You’re probably expecting me to talk about Brendon McCullum now. You would be entirely justified in this expectation (and yes, I’m very aware of how many times I have used the word ‘expectation’ and its alternate conjugations here in the last few days, it has in fact started to lose all meaning for me) since, of course, Baz done good today. He’s been persona non grata a little bit for his decision to quit keeping, at which he is undeniably excellent, and for being all reputation and no runs of late. Going out to bat against the world’s number one Test side and scoring a shitload of runs is obviously the best way to counter this sort of thing, which is exactly what Baz did and bloody good on him for doing it.

But it’s the other Mac that has drawn my interest. The inconspicuous Mac. Mac the Lesser. Also known (by me, in my head, involuntarily, every time I see him or hear his name mentioned) as TIMMAY!*

Tim McIntosh.

Tim McIntosh is a bit of a cipher. He’s New Zealand’s Test opener, but no-one really knows anything about him – most people, even those who watch cricket regularly, probably couldn’t pick him out of a lineup. Yet in the past year he’s not done too badly – scoring 4 50s (and twice – against Australia and Bangladesh – getting agonizingly close to 100s) in addition of course to coming off a pair to score 102 and 49 against India in Hyderabad. This relative annonymity is quite possibly because unlike the Big Mac (sorry) Brendon McCullum, he isn’t exactly an electric batsman. (Cricinfo’s profile of him calls him ‘a graduate of the Mark Richardson School of Batting,’ which pretty much sums it up.) It is just so typical of the fate of guys like him that when he does something awesome, like score a century and a fifty in the same match after coming off a pair, flashier stars like Baz, Harbhajan, and Chris Gayle swoop in to eclipse him.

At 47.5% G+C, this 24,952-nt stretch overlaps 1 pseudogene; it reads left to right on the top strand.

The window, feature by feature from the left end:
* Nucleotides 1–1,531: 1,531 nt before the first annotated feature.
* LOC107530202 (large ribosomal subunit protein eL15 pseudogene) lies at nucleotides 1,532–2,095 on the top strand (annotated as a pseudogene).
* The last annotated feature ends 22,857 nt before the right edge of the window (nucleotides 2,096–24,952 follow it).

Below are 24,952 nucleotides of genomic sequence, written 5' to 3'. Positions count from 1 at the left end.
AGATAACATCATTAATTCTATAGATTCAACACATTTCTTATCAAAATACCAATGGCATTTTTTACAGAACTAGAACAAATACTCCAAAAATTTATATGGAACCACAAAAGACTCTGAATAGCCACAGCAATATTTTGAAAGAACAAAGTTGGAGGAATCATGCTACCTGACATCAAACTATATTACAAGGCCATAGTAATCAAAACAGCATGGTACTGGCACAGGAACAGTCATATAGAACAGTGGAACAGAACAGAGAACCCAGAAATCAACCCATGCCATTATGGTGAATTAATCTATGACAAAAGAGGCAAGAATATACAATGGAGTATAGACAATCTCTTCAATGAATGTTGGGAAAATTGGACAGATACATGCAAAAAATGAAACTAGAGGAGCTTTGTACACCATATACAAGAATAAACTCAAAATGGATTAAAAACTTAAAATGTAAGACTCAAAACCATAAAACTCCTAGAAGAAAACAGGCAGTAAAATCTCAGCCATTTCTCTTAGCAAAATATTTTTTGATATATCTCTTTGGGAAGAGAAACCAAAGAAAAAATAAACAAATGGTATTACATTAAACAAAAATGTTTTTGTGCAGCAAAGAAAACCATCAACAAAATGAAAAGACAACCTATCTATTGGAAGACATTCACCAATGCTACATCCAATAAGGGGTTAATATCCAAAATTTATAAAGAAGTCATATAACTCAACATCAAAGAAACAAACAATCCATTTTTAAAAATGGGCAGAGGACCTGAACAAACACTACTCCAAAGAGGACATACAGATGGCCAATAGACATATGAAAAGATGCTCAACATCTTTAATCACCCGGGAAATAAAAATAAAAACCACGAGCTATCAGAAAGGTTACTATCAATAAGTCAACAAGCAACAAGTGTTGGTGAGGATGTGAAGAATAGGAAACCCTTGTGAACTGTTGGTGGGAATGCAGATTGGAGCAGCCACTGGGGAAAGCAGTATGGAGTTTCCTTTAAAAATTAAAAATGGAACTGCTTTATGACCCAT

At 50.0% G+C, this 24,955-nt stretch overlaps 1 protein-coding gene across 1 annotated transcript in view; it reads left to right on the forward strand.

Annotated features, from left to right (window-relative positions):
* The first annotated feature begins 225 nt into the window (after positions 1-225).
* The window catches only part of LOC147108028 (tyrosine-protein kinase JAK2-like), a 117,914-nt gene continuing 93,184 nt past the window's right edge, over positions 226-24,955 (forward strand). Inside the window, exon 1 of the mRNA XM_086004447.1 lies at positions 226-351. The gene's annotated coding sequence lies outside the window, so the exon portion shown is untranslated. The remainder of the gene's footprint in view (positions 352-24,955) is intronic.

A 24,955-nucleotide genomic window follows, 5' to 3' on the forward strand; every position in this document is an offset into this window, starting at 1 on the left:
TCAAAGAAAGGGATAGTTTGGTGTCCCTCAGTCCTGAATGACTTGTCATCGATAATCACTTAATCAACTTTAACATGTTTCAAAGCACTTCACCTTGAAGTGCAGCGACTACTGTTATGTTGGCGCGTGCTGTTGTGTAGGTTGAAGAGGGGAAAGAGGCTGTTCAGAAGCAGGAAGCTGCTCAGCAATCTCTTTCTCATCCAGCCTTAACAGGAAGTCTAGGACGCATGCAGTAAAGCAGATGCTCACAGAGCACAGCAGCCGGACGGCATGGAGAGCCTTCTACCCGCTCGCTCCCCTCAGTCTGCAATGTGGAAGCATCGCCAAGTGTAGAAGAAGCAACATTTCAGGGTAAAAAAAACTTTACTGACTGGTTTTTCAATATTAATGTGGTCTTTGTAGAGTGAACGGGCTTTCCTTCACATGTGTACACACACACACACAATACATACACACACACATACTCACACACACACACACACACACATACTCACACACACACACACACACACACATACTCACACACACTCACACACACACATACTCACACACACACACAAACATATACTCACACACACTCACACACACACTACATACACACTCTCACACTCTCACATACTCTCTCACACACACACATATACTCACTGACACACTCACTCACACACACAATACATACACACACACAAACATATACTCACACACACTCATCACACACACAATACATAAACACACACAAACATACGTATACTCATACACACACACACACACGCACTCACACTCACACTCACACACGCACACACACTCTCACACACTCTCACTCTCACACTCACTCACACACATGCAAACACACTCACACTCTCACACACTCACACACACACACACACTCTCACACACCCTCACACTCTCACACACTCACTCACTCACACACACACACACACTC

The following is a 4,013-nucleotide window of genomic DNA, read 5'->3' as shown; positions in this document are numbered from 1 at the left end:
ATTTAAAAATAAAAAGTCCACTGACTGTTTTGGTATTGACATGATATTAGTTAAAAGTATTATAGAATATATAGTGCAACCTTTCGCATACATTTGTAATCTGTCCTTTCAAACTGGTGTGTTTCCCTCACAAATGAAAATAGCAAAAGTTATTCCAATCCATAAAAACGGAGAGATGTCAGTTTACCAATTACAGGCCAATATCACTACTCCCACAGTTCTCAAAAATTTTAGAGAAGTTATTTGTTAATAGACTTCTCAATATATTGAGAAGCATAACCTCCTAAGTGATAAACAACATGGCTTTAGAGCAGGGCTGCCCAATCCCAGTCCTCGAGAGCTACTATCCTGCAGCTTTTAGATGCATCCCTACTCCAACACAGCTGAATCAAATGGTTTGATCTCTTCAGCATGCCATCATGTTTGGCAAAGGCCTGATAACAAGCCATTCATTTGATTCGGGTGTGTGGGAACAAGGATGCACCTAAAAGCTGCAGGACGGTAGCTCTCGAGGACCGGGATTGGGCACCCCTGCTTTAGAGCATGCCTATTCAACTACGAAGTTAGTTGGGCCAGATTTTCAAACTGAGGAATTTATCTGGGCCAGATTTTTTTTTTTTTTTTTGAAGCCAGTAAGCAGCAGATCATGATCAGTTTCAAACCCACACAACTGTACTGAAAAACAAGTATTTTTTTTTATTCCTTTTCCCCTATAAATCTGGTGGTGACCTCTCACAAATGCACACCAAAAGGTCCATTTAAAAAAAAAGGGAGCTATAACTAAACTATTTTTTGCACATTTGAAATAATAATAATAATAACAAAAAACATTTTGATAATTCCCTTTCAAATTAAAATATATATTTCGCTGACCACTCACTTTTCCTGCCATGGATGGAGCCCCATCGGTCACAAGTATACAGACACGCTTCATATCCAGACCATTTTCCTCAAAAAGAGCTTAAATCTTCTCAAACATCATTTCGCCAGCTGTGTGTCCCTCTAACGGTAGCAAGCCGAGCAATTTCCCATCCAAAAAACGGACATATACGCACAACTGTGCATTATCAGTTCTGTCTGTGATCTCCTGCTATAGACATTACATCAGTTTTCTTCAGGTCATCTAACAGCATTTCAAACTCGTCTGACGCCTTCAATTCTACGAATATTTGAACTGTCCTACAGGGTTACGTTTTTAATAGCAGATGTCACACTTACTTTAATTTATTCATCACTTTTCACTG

Not here, though. Today I celebrate the achievement of quiet, unassuming Timmy Mac. He took on the top Test side in the world on home turf with the axe hanging over his head, and if it wasn’t for him, New Zealand could well have fared far worse in this match.

A footnote: People who know me should have suspected I wouldn’t let this go unmentioned: my beloved Grant Elliott – now CAPTAIN of the Wellington Firebirds, bitches! – has just scored 122 against Northern Districts in the NZ Plunket Shield. It is possible that the percentage of my readership that cares about this is less than 3%, and that’s being optimistic, but you know what? I don’t care! GO GRANT ELLIOTT! WHOO!